This is the unusual and intriguing medal to the Secretary to General Valentine Baker Pasha, Egyptian Gendarmerie of Police (Suakin Field Force).
French born, Henry Cantel, known as Cantel Bey (esq) served, and is confirmed on the medal roll of the Egyptian Gendarmerie of Police (Suakin Field Force) as Secretary to General Baker.
Henry Cantel found international notoriety later in his career when as a member of the State Domaines Administration he obtained the original stereos used for the 1897 overprints for Sudanese Postage Stamps. He over-stamped the then current Egyptian stamps, which were on chalk surfaced paper thus overprinting stamps not genuine to the period. They became known as The 1902 Forgeries in philatelic circles – (ref – Sudan: the stamps and postal stationary of 1867 to 1970 by Major Stagg, E.C.W. Published by Harry Hayes, Batley, 1977)
A set of these stamps are sold with this medal
footnote – General Valentine Baker Pasha – Baker was educated in Gloucester and in Ceylon, and in 1848 entered the Ceylon Rifles as an ensign. He soon transferred to the 12th Lancers, and saw active service with that regiment in the 8th Cape Frontier War of 1852–1853. In the Crimean War, Baker was present at the Battle of Chernaya River and at the fall of Sevastopol, and in 1859 he became major in the 10th Hussars, succeeding only a year later to the command. This position he held for 13 years, during which period the highest efficiency of his men was reached, and outside the regiment he did good service to his arm by his writings. He went through the wars of 1866 and 1870 as a spectator with the German armies, and in 1873 he started upon a famous journey through Khorasan with his friend Fred Burnaby. Although he was unable to reach the Khanate of Khiva the results of the journey afforded a great deal of political, geographical and military information, especially as to the advance of Russia in Central Asia. In 1874, he was back in England and took up a staff appointment at Aldershot.
Less than a year later, Baker’s career in the British army was ended by a scandal. He was arrested on a charge of indecent assault upon a young woman in a railway carriage. The woman, Rebecca Kate Dickinson, ended up clinging to the outside of the carriage to escape him. The matter went to trial and there was much public interest. Baker offered no defence, and was sentenced to a year’s imprisonment and a fine. He was then dismissed from the service. The case led to the introduction of train corridor coaches; previously train compartments only had doors to the outside.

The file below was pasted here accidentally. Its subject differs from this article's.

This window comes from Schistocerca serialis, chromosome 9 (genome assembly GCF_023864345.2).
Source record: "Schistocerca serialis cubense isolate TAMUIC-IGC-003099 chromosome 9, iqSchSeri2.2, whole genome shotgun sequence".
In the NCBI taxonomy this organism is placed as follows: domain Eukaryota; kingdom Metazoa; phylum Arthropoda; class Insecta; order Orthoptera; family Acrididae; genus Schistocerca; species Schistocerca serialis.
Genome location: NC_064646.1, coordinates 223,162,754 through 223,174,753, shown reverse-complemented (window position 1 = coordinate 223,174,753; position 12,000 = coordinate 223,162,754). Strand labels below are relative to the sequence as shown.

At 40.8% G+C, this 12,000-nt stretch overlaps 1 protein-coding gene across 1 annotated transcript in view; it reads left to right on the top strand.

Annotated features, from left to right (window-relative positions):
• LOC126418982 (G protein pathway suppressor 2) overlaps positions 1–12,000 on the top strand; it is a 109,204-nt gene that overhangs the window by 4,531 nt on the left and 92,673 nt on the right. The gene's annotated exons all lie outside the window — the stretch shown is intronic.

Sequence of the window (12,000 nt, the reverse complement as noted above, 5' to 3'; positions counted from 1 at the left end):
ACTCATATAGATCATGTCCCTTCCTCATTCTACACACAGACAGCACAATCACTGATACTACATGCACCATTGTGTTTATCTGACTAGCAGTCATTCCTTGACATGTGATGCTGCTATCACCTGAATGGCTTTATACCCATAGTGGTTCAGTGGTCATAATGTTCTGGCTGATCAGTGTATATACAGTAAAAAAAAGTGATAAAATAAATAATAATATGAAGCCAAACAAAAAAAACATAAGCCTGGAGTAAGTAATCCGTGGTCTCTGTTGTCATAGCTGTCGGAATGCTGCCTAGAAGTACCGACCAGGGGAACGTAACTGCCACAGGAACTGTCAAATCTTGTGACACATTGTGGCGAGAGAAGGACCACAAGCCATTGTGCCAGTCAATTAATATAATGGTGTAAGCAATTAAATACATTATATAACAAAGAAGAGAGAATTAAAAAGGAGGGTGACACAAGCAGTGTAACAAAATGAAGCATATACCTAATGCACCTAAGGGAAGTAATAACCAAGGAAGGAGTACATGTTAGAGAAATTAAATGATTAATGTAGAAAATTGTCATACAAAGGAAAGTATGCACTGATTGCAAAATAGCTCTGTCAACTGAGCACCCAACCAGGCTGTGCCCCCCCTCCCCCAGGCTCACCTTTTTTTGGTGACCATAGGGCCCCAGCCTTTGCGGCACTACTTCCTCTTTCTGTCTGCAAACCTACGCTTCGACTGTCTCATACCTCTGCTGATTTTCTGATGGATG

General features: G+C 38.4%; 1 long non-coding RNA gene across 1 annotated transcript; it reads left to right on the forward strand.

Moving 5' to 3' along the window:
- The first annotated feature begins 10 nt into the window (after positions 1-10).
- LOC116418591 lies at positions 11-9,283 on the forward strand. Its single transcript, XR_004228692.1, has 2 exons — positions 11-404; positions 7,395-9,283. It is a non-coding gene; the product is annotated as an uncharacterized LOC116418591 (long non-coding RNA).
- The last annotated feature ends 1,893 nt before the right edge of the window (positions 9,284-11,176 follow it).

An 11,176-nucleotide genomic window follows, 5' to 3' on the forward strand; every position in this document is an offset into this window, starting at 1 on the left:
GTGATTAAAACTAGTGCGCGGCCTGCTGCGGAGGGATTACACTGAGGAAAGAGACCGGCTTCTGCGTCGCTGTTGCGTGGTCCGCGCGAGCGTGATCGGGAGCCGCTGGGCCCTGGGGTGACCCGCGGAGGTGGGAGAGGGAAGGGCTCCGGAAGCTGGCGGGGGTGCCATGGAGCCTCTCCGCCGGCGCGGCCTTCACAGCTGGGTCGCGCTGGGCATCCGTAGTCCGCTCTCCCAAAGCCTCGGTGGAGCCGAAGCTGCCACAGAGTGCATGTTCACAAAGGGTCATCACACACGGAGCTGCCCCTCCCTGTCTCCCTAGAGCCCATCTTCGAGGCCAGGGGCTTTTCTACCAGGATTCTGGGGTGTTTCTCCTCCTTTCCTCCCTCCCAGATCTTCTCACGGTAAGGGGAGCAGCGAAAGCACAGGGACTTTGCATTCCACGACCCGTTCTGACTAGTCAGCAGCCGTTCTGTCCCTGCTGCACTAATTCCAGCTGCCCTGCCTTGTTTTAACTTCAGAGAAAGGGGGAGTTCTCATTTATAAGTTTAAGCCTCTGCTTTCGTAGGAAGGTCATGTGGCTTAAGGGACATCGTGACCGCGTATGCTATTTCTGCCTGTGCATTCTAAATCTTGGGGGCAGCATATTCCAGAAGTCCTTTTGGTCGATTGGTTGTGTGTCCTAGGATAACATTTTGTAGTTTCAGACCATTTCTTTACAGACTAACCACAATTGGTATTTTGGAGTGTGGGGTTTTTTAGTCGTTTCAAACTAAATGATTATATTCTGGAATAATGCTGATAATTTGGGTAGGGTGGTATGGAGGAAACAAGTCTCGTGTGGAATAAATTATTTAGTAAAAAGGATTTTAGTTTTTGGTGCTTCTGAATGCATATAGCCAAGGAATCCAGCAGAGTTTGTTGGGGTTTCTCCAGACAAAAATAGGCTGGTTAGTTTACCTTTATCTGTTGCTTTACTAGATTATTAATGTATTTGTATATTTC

Two years later, having left England, he entered the service of the Ottoman Army in the war with Russia. At first in a high position in the Ottoman Gendarmerie he was soon transferred to Mehmed Ali Pasha’s staff, and thence took command of a division of infantry. With this division, Baker sustained the rearguard action of Tashkessen against the troops of Gourko. Promoted Ferik (lieutenant-general) for this feat, he continued to command Suleiman’s rearguard. After the peace he was employed in an administrative post in Armenia, where he remained until 1882. In this year he was offered the command of the newly formed Egyptian Army, which he accepted. On his arrival at Cairo, however, the offer was withdrawn and he only obtained command of the Egyptian police. In this post he devoted by far the greater amount of his energy to the training of the gendarmerie, which he realised would be the reserve of the purely military forces.
When the war in Sudan broke out, Baker, hastening with 3500 men to relieve Tokar, encountered the enemy under Osman Digna at El Teb. His men becoming panic-stricken at the first rush were slaughtered. Baker himself with a few of his officers succeeded by hard fighting in cutting a way out, but his force was annihilated. British troops soon afterwards arrived at Suakin, and Sir Gerald Graham took the offensive. Baker Pasha accompanied the British force, guiding it on its march to the scene of his defeat, and at the desperately fought second battle of El Teb he was wounded. (ackn – wikipedia)
Baker Pasha remained in command of the Egyptian police until his death in 1887
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